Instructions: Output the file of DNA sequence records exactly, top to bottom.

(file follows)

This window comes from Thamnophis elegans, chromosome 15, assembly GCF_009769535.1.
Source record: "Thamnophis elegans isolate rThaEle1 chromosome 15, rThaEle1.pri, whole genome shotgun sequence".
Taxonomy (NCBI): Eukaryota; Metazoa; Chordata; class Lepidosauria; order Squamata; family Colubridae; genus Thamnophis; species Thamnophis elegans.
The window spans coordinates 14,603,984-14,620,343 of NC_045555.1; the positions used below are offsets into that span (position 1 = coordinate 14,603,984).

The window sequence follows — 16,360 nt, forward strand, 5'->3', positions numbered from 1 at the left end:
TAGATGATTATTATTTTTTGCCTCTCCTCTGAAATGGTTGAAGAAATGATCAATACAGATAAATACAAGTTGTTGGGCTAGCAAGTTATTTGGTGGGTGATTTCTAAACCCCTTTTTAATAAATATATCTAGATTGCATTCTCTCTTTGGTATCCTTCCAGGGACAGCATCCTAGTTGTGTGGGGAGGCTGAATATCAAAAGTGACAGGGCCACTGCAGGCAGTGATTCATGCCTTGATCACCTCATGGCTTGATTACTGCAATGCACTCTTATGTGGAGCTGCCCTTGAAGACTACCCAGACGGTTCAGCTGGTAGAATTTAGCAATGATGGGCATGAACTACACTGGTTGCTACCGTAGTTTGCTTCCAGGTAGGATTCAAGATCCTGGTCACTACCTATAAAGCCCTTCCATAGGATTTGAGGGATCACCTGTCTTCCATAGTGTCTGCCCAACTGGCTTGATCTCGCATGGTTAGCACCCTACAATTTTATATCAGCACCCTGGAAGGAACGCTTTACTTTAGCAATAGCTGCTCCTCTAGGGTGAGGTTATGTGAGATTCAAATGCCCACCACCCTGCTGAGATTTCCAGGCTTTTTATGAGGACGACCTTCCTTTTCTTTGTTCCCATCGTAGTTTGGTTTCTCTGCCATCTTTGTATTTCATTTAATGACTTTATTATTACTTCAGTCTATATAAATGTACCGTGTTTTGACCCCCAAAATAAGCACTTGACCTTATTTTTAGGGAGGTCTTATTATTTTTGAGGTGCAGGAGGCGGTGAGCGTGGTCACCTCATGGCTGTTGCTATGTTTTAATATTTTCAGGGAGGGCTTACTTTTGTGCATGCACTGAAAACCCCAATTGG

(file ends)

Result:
This window comes from Thamnophis elegans, chromosome 15, assembly GCF_009769535.1.
Source record: "Thamnophis elegans isolate rThaEle1 chromosome 15, rThaEle1.pri, whole genome shotgun sequence".
Taxonomy (NCBI): Eukaryota; Metazoa; Chordata; class Lepidosauria; order Squamata; family Colubridae; genus Thamnophis; species Thamnophis elegans.
The window spans coordinates 14,603,984-14,620,343 of NC_045555.1; the positions used below are offsets into that span (position 1 = coordinate 14,603,984).

The window sequence follows — 16,360 nt, forward strand, 5'->3', positions numbered from 1 at the left end:
TAGATGATTATTATTTTTTGCCTCTCCTCTGAAATGGTTGAAGAAATGATCAATACAGATAAATACAAGTTGTTGGGCTAGCAAGTTATTTGGTGGGTGATTTCTAAACCCCTTTTTAATAAATATATCTAGATTGCATTCTCTCTTTGGTATCCTTCCAGGGACAGCATCCTAGTTGTGTGGGGAGGCTGAATATCAAAAGTGACAGGGCCACTGCAGGCAGTGATTCATGCCTTGATCACCTCATGGCTTGATTACTGCAATGCACTCTTATGTGGAGCTGCCCTTGAAGACTACCCAGACGGTTCAGCTGGTAGAATTTAGCAATGATGGGCATGAACTACACTGGTTGCTACCGTAGTTTGCTTCCAGGTAGGATTCAAGATCCTGGTCACTACCTATAAAGCCCTTCCATAGGATTTGAGGGATCACCTGTCTTCCATAGTGTCTGCCCAACTGGCTTGATCTCGCATGGTTAGCACCCTACAATTTTATATCAGCACCCTGGAAGGAACGCTTTACTTTAGCAATAGCTGCTCCTCTAGGGTGAGGTTATGTGAGATTCAAATGCCCACCACCCTGCTGAGATTTCCAGGCTTTTTATGAGGACGACCTTCCTTTTCTTTGTTCCCATCGTAGTTTGGTTTCTCTGCCATCTTTGTATTTCATTTAATGACTTTATTATTACTTCAGTCTATATAAATGTACCGTGTTTTGACCCCCAAAATAAGCACTTGACCTTATTTTTAGGGAGGTCTTATTATTTTTGAGGTGCAGGAGGCGGTGAGCGTGGTCACCTCATGGCTGTTGCTATGTTTTAATATTTTCAGGGAGGGCTTACTTTTGTGCATGCACTGAAAACCCCAATTGG